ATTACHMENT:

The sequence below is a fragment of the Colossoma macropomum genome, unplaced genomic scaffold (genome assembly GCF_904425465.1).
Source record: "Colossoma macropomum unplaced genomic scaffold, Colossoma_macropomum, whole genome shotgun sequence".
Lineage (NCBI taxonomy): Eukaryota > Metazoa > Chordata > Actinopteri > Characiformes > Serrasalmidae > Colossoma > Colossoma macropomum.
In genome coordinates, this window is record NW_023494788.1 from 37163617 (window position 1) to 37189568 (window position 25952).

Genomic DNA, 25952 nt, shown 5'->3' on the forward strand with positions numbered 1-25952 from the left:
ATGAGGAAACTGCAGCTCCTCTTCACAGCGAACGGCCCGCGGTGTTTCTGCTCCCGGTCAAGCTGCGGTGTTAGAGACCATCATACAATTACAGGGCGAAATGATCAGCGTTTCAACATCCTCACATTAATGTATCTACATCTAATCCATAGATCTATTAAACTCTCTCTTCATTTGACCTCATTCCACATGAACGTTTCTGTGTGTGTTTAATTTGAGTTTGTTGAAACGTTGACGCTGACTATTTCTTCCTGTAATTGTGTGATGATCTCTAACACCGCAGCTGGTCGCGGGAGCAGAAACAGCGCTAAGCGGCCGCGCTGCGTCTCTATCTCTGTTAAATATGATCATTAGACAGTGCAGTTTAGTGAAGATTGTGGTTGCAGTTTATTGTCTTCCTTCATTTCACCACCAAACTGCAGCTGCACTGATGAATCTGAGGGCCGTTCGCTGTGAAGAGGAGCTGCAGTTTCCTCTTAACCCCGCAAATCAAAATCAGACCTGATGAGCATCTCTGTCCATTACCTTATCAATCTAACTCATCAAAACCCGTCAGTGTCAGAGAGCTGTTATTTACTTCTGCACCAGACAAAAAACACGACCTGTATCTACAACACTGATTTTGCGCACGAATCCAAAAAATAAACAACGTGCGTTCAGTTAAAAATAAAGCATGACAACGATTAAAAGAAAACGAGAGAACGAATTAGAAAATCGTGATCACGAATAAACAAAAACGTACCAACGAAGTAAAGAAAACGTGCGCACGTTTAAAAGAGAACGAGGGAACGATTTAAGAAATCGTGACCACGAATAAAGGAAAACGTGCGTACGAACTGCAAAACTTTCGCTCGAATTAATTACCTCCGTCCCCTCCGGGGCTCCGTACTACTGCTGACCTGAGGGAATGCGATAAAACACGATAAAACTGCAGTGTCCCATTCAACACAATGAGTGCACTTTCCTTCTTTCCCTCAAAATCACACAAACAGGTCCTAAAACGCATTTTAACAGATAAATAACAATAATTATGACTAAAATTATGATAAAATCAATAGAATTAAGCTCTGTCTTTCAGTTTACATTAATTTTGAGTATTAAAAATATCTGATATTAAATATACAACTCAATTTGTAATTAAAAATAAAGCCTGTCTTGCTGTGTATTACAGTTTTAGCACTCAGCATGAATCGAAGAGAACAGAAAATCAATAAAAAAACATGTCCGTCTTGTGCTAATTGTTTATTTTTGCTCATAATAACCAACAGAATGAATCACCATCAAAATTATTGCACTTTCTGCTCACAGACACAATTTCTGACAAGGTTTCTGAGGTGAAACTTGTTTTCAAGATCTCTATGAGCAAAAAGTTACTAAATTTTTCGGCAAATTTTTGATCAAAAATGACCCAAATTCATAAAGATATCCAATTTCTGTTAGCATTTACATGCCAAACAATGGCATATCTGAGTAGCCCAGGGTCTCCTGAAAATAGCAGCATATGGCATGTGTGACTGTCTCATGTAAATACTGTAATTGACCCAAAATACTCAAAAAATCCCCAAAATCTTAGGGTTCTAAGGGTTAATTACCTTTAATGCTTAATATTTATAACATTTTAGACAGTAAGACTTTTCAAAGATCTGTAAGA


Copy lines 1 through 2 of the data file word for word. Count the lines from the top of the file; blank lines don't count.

The sequence below is a fragment of the Colossoma macropomum genome, unplaced genomic scaffold (genome assembly GCF_904425465.1).
Source record: "Colossoma macropomum unplaced genomic scaffold, Colossoma_macropomum, whole genome shotgun sequence".